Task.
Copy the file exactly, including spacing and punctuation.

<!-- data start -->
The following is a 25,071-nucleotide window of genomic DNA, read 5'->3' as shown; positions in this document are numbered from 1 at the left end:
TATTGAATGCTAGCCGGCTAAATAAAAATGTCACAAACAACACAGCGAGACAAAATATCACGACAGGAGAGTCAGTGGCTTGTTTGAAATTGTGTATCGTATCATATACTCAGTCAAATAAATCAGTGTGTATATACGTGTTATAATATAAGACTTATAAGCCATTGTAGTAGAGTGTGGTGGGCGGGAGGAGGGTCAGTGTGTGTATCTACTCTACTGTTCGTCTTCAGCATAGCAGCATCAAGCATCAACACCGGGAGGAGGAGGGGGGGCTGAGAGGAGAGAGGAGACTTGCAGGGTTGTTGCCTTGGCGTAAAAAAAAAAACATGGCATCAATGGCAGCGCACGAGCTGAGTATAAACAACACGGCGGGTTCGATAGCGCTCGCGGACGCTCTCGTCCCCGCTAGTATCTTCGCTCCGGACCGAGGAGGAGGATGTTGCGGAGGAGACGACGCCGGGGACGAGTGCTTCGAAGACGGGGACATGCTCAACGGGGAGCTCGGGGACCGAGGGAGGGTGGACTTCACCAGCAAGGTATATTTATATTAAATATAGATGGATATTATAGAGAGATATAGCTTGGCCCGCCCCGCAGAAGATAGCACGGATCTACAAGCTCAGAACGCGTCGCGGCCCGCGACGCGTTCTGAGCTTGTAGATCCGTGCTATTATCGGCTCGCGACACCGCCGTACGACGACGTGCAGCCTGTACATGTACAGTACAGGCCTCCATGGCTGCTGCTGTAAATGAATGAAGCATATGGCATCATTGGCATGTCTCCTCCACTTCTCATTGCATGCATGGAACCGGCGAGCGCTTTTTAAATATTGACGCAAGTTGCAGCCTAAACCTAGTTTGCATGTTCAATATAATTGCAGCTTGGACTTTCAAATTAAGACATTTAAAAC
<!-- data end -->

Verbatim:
The following is a 25,071-nucleotide window of genomic DNA, read 5'->3' as shown; positions in this document are numbered from 1 at the left end:
TATTGAATGCTAGCCGGCTAAATAAAAATGTCACAAACAACACAGCGAGACAAAATATCACGACAGGAGAGTCAGTGGCTTGTTTGAAATTGTGTATCGTATCATATACTCAGTCAAATAAATCAGTGTGTATATACGTGTTATAATATAAGACTTATAAGCCATTGTAGTAGAGTGTGGTGGGCGGGAGGAGGGTCAGTGTGTGTATCTACTCTACTGTTCGTCTTCAGCATAGCAGCATCAAGCATCAACACCGGGAGGAGGAGGGGGGGCTGAGAGGAGAGAGGAGACTTGCAGGGTTGTTGCCTTGGCGTAAAAAAAAAAACATGGCATCAATGGCAGCGCACGAGCTGAGTATAAACAACACGGCGGGTTCGATAGCGCTCGCGGACGCTCTCGTCCCCGCTAGTATCTTCGCTCCGGACCGAGGAGGAGGATGTTGCGGAGGAGACGACGCCGGGGACGAGTGCTTCGAAGACGGGGACATGCTCAACGGGGAGCTCGGGGACCGAGGGAGGGTGGACTTCACCAGCAAGGTATATTTATATTAAATATAGATGGATATTATAGAGAGATATAGCTTGGCCCGCCCCGCAGAAGATAGCACGGATCTACAAGCTCAGAACGCGTCGCGGCCCGCGACGCGTTCTGAGCTTGTAGATCCGTGCTATTATCGGCTCGCGACACCGCCGTACGACGACGTGCAGCCTGTACATGTACAGTACAGGCCTCCATGGCTGCTGCTGTAAATGAATGAAGCATATGGCATCATTGGCATGTCTCCTCCACTTCTCATTGCATGCATGGAACCGGCGAGCGCTTTTTAAATATTGACGCAAGTTGCAGCCTAAACCTAGTTTGCATGTTCAATATAATTGCAGCTTGGACTTTCAAATTAAGACATTTAAAAC